THE CHAIR OF THE FEDERAL RESERVE JUST FACT-SHAMED DONALD TRUMP … Janet Yellen reveals the president has no idea what he’s talking about when it comes to Dodd-Frank. Yellen doesn’t have time for this amateur-hour presidency. – Vanity Fair
According to Vanity Fair the “incredible” businessman Donald Trump doesn’t understand much about how the dollar or the larger economy.
He had questions for Mike Flynn about the dollar at three in the morning and over the weekend Economic Council director Gary Cohn needed to tell Trump that administration’s big infrastructure plan was going to be costly.
Janet Yellen has debunked Trump more generally. She did it as part of remarks before Congress dealing with Dodd-Frank, which she said, contary to Trump’s perspective, actually has been part of a lending surge, post 2008.
In fact, it rose 75 percent since 2010, the year Dodd-Frank was passed. This is much different than Trump’s contention that Dodd-Frank had been part of a regulatory surge that depressed growth.
“They’re lending,” Yellen as quoted as saying. “Their price-to-book ratios are substantially higher than the ratio of banks headquartered in other areas, and they’re gaining market share, and they remain quite profitable.”
Yellen also said, reportedly, that, “Lending has expanded overall by the banking system, and also to small businesses. U.S. banks are generally considered quite strong relative to their counterparts. They’ve built up quite a bit of capital, partly as a result of our insistence that they do so.”
Trump’s perspective is that Dodd Frank had put considerable restraints on those who had tried to borrow post-2010.growing the money they need for their “nice businesses.”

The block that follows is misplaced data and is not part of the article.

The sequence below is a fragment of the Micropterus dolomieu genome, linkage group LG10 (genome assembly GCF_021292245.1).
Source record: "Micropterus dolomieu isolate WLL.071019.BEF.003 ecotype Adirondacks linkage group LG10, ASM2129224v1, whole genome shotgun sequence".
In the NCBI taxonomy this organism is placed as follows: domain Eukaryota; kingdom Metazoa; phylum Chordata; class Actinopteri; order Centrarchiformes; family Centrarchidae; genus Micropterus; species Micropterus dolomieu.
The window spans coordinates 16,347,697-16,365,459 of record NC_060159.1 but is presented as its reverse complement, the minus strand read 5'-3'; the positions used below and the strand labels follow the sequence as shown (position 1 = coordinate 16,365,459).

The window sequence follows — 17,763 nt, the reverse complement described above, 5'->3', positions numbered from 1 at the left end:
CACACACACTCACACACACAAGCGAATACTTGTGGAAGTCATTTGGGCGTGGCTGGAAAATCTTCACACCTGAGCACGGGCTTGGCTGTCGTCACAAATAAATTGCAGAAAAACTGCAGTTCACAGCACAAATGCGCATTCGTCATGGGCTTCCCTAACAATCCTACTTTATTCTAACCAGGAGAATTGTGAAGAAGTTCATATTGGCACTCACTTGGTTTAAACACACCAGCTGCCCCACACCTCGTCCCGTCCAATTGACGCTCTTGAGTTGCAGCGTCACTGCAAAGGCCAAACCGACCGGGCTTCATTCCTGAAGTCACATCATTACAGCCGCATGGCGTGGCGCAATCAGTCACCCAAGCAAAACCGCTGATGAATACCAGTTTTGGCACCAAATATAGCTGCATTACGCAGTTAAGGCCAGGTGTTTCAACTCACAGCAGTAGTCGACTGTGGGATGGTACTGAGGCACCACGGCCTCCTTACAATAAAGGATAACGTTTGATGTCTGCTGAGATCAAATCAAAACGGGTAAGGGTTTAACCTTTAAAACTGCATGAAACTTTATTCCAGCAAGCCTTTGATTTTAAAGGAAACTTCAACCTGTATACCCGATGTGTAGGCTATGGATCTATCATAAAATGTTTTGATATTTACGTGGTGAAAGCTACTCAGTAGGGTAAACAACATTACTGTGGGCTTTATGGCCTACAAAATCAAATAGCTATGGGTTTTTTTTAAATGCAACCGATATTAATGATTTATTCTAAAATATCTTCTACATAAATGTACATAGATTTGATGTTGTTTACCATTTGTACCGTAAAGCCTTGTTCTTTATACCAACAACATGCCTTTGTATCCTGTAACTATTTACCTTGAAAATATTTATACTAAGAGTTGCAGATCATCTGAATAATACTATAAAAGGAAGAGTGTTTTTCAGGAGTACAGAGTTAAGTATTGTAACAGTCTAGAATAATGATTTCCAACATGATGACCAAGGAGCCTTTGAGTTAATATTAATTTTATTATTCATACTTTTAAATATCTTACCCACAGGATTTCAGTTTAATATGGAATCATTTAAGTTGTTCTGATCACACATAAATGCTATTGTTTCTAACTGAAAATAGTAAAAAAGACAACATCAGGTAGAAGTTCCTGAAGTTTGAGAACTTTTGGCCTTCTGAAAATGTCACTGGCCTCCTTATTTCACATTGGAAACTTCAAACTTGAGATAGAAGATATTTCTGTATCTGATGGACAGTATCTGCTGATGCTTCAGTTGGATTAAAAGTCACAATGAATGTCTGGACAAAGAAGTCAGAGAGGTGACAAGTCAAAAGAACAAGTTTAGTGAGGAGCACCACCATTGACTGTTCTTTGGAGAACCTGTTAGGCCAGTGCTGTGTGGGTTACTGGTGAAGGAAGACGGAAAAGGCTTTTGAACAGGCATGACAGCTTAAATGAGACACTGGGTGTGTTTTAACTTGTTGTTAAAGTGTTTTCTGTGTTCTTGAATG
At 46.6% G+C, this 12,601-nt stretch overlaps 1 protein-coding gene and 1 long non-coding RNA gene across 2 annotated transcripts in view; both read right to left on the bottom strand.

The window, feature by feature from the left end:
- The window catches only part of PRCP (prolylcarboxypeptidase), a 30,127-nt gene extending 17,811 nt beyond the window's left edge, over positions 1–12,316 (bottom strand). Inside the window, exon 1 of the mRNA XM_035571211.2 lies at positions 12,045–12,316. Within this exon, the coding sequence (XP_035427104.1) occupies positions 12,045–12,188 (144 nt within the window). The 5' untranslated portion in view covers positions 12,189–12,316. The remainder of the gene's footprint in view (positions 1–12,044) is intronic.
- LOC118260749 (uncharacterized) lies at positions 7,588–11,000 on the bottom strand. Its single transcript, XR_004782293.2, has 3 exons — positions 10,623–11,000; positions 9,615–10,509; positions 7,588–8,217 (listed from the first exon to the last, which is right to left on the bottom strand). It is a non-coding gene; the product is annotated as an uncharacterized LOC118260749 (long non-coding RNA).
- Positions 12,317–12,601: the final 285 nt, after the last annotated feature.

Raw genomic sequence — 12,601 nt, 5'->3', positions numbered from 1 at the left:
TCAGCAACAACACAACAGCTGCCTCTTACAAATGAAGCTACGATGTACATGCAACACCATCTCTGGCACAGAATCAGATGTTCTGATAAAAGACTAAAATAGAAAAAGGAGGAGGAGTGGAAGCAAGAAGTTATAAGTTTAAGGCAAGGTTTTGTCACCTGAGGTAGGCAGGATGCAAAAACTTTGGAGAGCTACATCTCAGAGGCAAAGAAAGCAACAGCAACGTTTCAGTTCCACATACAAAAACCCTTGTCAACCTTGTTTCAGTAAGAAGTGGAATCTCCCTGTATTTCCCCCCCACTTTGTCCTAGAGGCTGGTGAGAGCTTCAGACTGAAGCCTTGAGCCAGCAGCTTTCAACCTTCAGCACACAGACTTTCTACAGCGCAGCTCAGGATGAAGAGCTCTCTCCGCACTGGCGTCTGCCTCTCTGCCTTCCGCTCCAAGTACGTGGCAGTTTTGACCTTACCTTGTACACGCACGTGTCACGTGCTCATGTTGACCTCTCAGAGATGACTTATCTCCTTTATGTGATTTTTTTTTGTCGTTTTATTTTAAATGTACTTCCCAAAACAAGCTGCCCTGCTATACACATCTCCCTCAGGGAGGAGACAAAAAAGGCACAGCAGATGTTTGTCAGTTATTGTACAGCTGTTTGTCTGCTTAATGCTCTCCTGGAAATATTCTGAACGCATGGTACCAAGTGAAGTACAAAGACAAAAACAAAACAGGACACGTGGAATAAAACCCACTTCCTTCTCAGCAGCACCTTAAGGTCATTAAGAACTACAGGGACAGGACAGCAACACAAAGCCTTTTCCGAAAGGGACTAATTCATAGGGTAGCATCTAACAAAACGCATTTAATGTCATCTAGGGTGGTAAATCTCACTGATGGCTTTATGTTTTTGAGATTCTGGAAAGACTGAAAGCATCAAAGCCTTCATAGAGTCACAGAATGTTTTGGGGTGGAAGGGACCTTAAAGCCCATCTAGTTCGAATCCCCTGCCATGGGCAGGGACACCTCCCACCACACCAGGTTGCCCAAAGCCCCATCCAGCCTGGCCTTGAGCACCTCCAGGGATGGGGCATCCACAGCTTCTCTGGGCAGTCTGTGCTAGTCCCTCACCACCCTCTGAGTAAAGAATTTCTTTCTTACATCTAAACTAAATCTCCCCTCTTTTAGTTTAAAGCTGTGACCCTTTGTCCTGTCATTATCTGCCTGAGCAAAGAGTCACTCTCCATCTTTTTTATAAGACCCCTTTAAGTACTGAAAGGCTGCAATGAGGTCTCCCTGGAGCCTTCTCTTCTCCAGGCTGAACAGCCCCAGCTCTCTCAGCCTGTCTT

Yellen has been accused by Trump of keeping rates artificially low during the campaign to benefit former president Obama and Hillary Clinton as well. It is one of a series of complaints about the Federal Reserve and its power over the economy.
Dood-Frank itself is not a new issue. It’s been seen as too intrusive for years. It mandates a good deal of extra paperwork for no conceivable purpose. This is one big reason Trump wants to repeal it.
Additionally, it does tend to lower how much businesses can borrow and spend, especially smaller businesses.
Unfortunately, Dodd-Frank is just the tip of the iceberg. The whole fabric of American business at this point is beholden to the Federal government starting with money itself.
Yellen is responsible for the Federal Reserve which runs money on behalf of the federal government. Vanity Fair doesn’t mention that but it should. The Fed, by regulating rates, determines how far and fast the economy will travel. Every part of the larger economy is in a sense beholden to the Fed. Other regulations such as Dodd Frank just add to the control.
If Janet Yellen really wanted to be honest about whether regulations are stifling the economy, she would begin with the Fed itself. She would explain the Fed is involved in a form of price fixing and that regulations themselves are an extension of that.
She would admit that the Fed itself ought to be disbanded and that a broad cross sections of regulations ought to follow.
The Vanity Fair piece is duplicitous when it attempt to justify Dodd-Frank as necessary legislation when it is nothing of the sort. And they use the testimony of the nation’s price-fixer-in-chief to make their case. They think the Fed is a necessary economic component and they think the same when it comes to Dodd-Frank. They ought to study what is really going on before they make broad assertions.
But unfortunately making broad assertions unbacked by knowledge is a good deal more fun than doing the hard work of understanding the shaky American economy.
When the economy finally collapses, as indeed it shall, Vanity Fair, like other glossy, illiterate publications, will find some other unregulated corner to blame it on. That’s how things work.
They continue to have a steady supply of innumerate journalists. That’s one group that our journalism schools add to every year.
Conclusion: Their numbers are growing, along with the number of illiterate remarks by magazines. The supply, unfortunately, is related